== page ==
A further mixture was stored for one week and then rehydrated and assayed in the same way. Within the limits of experimental error, its activity was the same. Thus there had been no reaction of the NADH and pyruvate during storage.
A range of carrier materials were used in a standard procedure in which the stored active material is lactate dehydrogenase. In each case, a solution consisting of 0.05 g of carrier dissolved in 100 ml 0.01M phosphate buffer was prepared. 1 ml of 10 mg/ml lactate dehydrogenase solution was then added to 20 ml of the prepared solution. The solution thus created was divided into 0.5 ml aliquots in glass vials. These were dried under reduced pressure of about 80% atmospheric in a vacuum oven at 36° C. for 24 hours. After drying the vials were sealed and stored at ambient temperature. The product had a carrier:protein ratio by weight of 1:0.22.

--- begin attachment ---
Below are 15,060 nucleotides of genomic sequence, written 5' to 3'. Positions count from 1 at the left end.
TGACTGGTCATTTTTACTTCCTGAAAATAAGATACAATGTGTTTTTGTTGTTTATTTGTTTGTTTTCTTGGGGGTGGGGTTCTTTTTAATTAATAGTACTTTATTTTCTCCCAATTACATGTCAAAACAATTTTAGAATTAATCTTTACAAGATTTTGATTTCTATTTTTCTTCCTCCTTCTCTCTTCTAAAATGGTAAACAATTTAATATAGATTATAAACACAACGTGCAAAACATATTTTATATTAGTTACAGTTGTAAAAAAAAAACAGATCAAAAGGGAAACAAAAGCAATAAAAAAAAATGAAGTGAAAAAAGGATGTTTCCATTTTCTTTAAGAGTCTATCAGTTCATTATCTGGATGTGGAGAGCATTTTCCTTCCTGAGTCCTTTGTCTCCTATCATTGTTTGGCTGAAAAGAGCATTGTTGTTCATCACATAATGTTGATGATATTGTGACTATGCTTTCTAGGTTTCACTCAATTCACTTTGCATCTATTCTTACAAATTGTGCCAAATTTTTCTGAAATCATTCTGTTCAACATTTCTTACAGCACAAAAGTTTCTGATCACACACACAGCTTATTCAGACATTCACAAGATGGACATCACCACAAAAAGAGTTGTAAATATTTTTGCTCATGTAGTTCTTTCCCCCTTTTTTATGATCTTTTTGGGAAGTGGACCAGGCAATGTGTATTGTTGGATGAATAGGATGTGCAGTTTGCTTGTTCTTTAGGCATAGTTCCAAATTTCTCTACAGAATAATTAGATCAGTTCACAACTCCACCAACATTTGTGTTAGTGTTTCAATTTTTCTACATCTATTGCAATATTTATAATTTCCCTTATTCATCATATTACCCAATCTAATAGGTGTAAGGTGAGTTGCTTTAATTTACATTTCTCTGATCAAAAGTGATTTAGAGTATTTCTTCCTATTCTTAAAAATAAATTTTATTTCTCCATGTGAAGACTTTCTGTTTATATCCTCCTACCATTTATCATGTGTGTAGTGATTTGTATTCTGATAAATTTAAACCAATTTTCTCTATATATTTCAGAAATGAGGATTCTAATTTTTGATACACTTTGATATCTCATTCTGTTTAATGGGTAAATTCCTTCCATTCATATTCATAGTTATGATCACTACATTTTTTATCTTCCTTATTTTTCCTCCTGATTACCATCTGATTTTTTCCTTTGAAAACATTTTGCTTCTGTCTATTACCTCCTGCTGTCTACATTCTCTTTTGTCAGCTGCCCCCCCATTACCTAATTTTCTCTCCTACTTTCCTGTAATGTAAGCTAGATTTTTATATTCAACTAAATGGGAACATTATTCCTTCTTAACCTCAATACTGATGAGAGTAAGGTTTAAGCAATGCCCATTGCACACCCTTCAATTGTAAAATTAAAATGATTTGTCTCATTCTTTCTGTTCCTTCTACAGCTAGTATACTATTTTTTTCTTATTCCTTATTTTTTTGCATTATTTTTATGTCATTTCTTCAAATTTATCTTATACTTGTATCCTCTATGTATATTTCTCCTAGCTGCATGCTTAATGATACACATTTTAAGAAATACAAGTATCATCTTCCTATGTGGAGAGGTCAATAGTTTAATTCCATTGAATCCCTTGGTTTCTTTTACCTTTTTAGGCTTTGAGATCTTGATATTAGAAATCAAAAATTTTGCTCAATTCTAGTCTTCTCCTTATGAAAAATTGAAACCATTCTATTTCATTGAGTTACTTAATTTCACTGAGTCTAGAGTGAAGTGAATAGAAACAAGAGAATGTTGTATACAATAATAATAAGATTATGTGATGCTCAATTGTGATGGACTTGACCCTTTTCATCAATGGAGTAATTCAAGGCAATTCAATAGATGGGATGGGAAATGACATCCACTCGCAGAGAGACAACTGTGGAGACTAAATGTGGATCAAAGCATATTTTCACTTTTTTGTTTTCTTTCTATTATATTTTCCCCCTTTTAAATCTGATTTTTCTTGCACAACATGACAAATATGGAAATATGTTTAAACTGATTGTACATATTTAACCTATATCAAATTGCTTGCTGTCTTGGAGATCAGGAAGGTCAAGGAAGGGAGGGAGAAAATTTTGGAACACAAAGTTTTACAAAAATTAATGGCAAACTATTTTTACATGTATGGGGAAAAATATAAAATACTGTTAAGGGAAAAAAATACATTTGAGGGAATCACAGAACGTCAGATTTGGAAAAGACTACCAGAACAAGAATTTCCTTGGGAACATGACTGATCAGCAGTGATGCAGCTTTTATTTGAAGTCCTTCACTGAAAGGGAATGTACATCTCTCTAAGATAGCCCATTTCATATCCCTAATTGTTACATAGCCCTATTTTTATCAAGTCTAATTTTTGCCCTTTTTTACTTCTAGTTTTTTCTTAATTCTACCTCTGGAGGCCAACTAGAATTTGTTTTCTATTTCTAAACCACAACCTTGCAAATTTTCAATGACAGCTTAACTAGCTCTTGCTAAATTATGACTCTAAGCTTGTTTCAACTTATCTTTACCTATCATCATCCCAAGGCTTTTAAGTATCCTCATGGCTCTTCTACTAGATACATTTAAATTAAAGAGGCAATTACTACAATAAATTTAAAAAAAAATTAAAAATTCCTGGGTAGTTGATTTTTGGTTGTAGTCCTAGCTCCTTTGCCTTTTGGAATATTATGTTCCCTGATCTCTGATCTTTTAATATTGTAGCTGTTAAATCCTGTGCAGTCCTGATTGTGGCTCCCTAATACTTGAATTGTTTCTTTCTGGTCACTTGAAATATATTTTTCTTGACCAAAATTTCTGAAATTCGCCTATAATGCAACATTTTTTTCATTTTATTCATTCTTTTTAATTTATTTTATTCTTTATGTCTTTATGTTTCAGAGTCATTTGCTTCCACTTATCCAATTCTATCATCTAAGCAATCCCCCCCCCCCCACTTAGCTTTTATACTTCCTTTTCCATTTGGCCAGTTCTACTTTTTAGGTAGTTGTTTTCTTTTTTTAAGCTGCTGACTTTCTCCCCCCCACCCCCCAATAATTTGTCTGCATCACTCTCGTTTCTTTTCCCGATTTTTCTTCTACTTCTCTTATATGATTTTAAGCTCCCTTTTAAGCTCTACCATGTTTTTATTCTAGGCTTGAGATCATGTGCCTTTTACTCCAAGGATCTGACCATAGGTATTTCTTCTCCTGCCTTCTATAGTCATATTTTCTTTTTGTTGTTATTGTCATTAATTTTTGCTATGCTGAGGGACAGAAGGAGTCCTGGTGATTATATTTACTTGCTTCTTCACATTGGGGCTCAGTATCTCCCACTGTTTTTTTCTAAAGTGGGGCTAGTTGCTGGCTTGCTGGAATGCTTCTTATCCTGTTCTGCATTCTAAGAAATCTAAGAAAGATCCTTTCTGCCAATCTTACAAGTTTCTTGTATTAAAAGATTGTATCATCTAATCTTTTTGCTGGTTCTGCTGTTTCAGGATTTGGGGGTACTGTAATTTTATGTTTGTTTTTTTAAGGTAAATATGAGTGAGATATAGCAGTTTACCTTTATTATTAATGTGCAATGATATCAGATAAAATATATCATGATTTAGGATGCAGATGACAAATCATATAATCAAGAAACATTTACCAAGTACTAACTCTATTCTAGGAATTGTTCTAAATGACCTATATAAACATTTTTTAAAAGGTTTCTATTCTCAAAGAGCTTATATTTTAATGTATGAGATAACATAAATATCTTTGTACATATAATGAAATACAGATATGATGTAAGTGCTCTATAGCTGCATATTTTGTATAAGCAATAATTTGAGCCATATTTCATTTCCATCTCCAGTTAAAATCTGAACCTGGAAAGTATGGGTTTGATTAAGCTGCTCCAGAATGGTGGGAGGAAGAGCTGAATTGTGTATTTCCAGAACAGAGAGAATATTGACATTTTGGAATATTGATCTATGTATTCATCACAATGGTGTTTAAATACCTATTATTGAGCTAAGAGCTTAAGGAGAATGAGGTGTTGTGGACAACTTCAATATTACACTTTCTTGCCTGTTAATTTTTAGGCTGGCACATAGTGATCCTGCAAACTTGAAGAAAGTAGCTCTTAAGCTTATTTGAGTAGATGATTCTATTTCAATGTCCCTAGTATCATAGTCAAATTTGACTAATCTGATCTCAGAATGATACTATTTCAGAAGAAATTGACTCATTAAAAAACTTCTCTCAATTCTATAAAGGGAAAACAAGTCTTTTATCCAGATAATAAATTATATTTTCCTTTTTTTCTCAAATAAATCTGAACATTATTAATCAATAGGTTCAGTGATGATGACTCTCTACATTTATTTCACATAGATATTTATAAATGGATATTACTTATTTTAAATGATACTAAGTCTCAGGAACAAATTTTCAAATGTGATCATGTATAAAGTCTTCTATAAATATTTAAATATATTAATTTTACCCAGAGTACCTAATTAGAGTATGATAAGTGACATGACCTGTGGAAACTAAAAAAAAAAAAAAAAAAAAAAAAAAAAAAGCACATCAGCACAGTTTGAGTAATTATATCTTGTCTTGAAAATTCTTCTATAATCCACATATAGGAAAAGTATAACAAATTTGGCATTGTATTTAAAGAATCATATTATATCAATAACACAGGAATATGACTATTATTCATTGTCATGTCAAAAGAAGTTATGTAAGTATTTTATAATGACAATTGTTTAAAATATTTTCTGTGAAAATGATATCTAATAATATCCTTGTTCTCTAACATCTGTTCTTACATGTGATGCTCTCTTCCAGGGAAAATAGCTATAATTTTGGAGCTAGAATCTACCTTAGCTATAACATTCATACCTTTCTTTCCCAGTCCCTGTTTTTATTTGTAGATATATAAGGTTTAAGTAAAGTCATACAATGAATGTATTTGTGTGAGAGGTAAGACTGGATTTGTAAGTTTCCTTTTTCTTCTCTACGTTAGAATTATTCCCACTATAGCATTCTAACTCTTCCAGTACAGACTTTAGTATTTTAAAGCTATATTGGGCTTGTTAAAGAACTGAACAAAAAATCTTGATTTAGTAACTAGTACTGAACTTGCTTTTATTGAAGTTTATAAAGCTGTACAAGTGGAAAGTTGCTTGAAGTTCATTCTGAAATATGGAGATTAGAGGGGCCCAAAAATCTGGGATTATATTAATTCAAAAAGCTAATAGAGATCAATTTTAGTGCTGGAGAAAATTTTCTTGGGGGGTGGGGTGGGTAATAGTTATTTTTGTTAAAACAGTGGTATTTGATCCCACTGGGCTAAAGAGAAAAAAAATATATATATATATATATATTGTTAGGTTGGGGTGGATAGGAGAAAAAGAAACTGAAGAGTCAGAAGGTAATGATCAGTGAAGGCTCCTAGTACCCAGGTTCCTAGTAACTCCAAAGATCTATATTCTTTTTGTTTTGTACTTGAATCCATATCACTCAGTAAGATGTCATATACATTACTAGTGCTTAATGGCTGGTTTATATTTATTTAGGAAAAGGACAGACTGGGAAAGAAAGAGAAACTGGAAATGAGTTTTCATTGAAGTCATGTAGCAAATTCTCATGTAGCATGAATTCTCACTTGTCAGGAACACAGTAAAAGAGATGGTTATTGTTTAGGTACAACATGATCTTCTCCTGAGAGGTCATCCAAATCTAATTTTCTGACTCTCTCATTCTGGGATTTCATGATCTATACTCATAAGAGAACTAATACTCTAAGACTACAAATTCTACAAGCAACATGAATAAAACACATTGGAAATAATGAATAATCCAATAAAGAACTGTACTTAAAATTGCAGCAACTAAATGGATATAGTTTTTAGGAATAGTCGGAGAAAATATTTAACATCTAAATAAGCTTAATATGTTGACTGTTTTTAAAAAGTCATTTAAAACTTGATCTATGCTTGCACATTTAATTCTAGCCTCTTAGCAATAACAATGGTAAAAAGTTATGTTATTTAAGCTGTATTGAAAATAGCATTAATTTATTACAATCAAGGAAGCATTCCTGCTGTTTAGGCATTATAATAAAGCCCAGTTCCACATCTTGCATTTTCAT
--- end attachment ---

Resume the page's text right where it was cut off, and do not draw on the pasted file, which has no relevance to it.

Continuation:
Some samples were rehydrated immediately by addition of phosphate buffer. Others were stored for various lengths of time and then rehydrated. The activity of enzyme was determined as in Example 1. Activity of enzyme is expressed, in each case, as activity relative to that of enzyme rehydrated in the first week after drying. Results are set out in the following Table, in which “PVP” denotes polyvinylpyrollidone, “GPS” denotes 6-O-α-D-glucopyranosyl-D-sorbitol. “Palatinit” is a product of Südzucker Aktiengesellschaft, Mannheim-Ochsenfurt. Germany, and consisting of an equimolecular mixture of α-D-glucopyranosyl-1,6-mannitol and α-D-glucopyranosyl-1,6-sorbitol.